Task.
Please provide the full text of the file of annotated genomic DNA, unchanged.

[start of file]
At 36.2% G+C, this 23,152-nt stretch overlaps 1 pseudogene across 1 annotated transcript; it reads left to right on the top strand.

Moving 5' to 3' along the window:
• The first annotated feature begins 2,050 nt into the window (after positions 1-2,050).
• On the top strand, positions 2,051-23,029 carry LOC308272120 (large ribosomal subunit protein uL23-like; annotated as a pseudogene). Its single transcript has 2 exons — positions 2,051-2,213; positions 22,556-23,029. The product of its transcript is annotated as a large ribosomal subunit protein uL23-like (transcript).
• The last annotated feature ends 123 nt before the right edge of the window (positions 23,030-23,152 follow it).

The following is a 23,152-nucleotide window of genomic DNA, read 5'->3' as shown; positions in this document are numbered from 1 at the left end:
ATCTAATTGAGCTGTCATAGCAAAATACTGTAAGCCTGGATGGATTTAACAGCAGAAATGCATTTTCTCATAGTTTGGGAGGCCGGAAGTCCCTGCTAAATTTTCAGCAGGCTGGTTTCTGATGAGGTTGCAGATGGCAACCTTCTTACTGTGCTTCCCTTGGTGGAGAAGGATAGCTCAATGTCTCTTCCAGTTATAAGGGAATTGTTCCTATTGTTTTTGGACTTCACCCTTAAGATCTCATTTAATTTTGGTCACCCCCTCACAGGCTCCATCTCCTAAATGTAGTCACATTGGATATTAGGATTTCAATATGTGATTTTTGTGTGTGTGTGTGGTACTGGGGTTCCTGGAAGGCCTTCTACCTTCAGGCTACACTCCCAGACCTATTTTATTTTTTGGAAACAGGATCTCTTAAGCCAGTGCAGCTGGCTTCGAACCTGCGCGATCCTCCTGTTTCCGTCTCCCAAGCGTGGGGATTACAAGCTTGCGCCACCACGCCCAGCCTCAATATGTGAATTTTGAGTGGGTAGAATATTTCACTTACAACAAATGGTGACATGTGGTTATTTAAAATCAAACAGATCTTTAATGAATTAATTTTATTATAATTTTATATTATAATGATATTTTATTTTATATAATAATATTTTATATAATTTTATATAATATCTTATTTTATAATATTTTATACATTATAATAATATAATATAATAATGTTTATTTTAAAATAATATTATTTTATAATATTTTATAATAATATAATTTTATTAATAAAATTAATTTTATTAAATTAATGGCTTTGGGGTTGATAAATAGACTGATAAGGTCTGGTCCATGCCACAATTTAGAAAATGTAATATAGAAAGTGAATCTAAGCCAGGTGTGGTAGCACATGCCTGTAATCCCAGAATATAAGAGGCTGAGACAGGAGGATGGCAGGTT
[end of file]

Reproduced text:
At 36.2% G+C, this 23,152-nt stretch overlaps 1 pseudogene across 1 annotated transcript; it reads left to right on the top strand.

Moving 5' to 3' along the window:
• The first annotated feature begins 2,050 nt into the window (after positions 1-2,050).
• On the top strand, positions 2,051-23,029 carry LOC308272120 (large ribosomal subunit protein uL23-like; annotated as a pseudogene). Its single transcript has 2 exons — positions 2,051-2,213; positions 22,556-23,029. The product of its transcript is annotated as a large ribosomal subunit protein uL23-like (transcript).
• The last annotated feature ends 123 nt before the right edge of the window (positions 23,030-23,152 follow it).

The following is a 23,152-nucleotide window of genomic DNA, read 5'->3' as shown; positions in this document are numbered from 1 at the left end:
ATCTAATTGAGCTGTCATAGCAAAATACTGTAAGCCTGGATGGATTTAACAGCAGAAATGCATTTTCTCATAGTTTGGGAGGCCGGAAGTCCCTGCTAAATTTTCAGCAGGCTGGTTTCTGATGAGGTTGCAGATGGCAACCTTCTTACTGTGCTTCCCTTGGTGGAGAAGGATAGCTCAATGTCTCTTCCAGTTATAAGGGAATTGTTCCTATTGTTTTTGGACTTCACCCTTAAGATCTCATTTAATTTTGGTCACCCCCTCACAGGCTCCATCTCCTAAATGTAGTCACATTGGATATTAGGATTTCAATATGTGATTTTTGTGTGTGTGTGTGGTACTGGGGTTCCTGGAAGGCCTTCTACCTTCAGGCTACACTCCCAGACCTATTTTATTTTTTGGAAACAGGATCTCTTAAGCCAGTGCAGCTGGCTTCGAACCTGCGCGATCCTCCTGTTTCCGTCTCCCAAGCGTGGGGATTACAAGCTTGCGCCACCACGCCCAGCCTCAATATGTGAATTTTGAGTGGGTAGAATATTTCACTTACAACAAATGGTGACATGTGGTTATTTAAAATCAAACAGATCTTTAATGAATTAATTTTATTATAATTTTATATTATAATGATATTTTATTTTATATAATAATATTTTATATAATTTTATATAATATCTTATTTTATAATATTTTATACATTATAATAATATAATATAATAATGTTTATTTTAAAATAATATTATTTTATAATATTTTATAATAATATAATTTTATTAATAAAATTAATTTTATTAAATTAATGGCTTTGGGGTTGATAAATAGACTGATAAGGTCTGGTCCATGCCACAATTTAGAAAATGTAATATAGAAAGTGAATCTAAGCCAGGTGTGGTAGCACATGCCTGTAATCCCAGAATATAAGAGGCTGAGACAGGAGGATGGCAGGTT